For now, Czerwinski is pondering a move back to his native New York. He wants to get into public relations — this is not the first time he’s been laid off from a newspaper — and would like to stay in the Lansing area, if he can find a job. But he doesn’t blame Gannett for the cuts.

“When I got laid off I said, ‘this is bullshit,’” Czerwinski said. “But do I have any animosity? No. It’s the newspaper business; it’s struggling.”

Caswell, nee Smith, another former Noise staffer, has decided to move with her husband back to her hometown, Lapeer.

After she got laid off, she sent text messages to a few people, packed up some of her desk and left.

“The editor (Mickey Hirten) and the human resources director complimented us on our work and said, ‘You did nothing wrong, but we’ve got to cut,’” Caswell said of the layoff. “I don’t take it personally. I’m not, like, real bitter.”

Caswell immediately started a blog about the transition from staff writer to unemployment, to who knows — Her dream is to work at the Detroit Free Press, another Gannett paper, and has nothing bad to say about the company.

“A lot of talented people lost their jobs — I was one of 1,400,” she said. “I haven’t been unemployed since I was 16, so it’s a little weird. But I have no animosity.”

Hughes, 64, who began his career at the LSJ in 1974 covering the city of East Lansing, said that he’s been given a six-month severance package. He’s eligible for retirement in August 2009. Although Hughes may be in financial limbo in six months, he’s far more worried about who’s going to cover the entertainment beat in Lansing — especially the work he did for the LSJ, and the Gannett chain, covering television.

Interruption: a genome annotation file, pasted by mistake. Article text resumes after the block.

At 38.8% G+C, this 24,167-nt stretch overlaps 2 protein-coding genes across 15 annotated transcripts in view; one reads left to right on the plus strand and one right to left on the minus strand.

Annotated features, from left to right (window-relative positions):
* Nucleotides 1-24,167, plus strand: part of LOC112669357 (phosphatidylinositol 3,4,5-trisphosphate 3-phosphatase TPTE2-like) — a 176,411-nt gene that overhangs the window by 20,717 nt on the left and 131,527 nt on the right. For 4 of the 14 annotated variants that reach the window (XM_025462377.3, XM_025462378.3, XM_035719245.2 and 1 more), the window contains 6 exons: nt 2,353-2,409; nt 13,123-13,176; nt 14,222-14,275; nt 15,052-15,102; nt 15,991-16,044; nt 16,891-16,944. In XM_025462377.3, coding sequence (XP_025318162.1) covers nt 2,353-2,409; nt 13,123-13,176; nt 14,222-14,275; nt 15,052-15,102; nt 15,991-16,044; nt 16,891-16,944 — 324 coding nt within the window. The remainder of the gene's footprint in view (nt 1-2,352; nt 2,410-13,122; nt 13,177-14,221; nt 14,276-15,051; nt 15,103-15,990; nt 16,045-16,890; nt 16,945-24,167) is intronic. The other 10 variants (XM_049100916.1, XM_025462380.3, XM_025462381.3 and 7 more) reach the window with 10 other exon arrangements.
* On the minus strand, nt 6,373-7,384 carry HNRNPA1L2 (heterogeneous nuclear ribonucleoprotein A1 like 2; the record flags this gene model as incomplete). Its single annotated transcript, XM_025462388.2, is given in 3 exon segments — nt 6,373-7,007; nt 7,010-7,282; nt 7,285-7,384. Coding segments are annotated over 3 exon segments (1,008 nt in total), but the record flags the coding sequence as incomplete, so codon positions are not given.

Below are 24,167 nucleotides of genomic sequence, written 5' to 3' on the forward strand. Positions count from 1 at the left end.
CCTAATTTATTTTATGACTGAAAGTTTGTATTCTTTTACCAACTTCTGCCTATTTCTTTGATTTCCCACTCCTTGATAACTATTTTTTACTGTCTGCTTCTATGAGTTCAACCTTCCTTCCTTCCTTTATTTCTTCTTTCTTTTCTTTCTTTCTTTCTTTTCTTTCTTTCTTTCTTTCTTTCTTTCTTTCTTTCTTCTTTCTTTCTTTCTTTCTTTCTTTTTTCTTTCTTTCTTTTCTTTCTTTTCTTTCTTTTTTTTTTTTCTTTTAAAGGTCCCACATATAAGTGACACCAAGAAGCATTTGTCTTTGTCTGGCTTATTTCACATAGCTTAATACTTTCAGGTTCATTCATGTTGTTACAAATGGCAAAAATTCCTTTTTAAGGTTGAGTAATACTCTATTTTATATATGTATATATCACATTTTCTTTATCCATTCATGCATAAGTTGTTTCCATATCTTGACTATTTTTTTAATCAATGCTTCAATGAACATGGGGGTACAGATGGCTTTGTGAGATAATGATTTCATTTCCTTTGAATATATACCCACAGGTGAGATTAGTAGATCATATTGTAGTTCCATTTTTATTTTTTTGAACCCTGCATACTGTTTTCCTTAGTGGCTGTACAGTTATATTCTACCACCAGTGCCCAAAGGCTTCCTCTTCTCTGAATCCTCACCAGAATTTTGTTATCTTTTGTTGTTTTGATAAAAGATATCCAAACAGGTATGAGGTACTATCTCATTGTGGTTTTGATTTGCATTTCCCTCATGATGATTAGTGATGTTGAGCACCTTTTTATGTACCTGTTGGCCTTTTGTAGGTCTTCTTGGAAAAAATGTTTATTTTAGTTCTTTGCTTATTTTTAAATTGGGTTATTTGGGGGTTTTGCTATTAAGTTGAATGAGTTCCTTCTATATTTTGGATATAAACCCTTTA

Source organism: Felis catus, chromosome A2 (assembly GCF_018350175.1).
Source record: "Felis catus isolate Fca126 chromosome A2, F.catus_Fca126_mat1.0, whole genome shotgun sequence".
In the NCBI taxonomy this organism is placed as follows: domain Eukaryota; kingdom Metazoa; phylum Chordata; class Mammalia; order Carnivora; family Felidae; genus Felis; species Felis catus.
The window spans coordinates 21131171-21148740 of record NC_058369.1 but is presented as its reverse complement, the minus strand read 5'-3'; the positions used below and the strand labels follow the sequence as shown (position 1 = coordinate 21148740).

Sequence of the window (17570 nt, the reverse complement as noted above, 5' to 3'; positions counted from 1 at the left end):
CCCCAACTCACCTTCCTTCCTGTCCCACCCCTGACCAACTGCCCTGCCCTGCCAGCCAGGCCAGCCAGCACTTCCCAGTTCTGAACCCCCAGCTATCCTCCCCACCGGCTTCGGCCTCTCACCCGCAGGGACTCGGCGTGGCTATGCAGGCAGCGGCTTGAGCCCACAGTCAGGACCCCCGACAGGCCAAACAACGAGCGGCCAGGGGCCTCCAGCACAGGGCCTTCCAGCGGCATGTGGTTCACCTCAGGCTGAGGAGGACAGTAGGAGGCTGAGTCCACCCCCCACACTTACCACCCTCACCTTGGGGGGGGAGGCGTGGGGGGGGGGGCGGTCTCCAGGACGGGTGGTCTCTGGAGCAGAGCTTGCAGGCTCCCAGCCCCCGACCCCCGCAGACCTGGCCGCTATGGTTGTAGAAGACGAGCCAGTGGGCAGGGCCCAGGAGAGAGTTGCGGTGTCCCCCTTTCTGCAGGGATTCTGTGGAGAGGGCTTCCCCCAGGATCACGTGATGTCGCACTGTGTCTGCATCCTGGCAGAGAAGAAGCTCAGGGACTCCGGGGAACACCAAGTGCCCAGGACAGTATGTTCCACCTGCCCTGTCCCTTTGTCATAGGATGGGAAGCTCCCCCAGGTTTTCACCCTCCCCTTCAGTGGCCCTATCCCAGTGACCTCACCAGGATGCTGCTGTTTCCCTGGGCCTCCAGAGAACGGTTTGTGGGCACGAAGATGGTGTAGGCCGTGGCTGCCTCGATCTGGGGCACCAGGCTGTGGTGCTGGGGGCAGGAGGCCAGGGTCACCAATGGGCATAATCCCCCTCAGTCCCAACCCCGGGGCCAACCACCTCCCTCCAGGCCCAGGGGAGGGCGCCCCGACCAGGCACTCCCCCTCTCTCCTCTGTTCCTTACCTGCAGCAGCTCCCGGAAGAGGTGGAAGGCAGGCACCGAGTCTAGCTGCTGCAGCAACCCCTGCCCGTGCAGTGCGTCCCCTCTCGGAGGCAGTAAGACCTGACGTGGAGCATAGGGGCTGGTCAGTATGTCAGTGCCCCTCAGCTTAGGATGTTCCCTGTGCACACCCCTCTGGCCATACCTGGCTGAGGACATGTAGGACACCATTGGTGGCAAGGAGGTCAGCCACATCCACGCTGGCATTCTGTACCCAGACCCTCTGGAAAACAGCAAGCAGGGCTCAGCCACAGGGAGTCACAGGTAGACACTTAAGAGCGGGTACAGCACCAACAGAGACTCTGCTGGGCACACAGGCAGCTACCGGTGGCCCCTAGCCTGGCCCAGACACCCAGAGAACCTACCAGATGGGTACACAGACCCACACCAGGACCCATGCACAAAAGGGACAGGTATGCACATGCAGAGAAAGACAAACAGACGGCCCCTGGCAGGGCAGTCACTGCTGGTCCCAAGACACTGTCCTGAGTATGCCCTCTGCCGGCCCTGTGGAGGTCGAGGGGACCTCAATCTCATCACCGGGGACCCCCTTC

In addition to his Epps interview, Hughes was in the middle of working on several stories, including a review of Riverwalk Theater’s rendition of “Jack and the Beanstalk,” and an interview he had done with violinist Joshua Bell on Tuesday.

“I realized there wasn’t anything I was going to be able to do,” Hughes said. “I’m sad because I’m so eager to write, but I don’t have any place to do that now.”

Last Friday, Hughes, a native of Wisconsin, was working on a list of his favorite shows of 2008 (“Big Bang Theory” tops his list, as does “House”). He said he lost sleep Wednesday night after the layoff, but soon realized that he has free time and he’s lucky to still have income.

“I love to swim and play basketball,” he said. “Now I’ll do it five days a week.”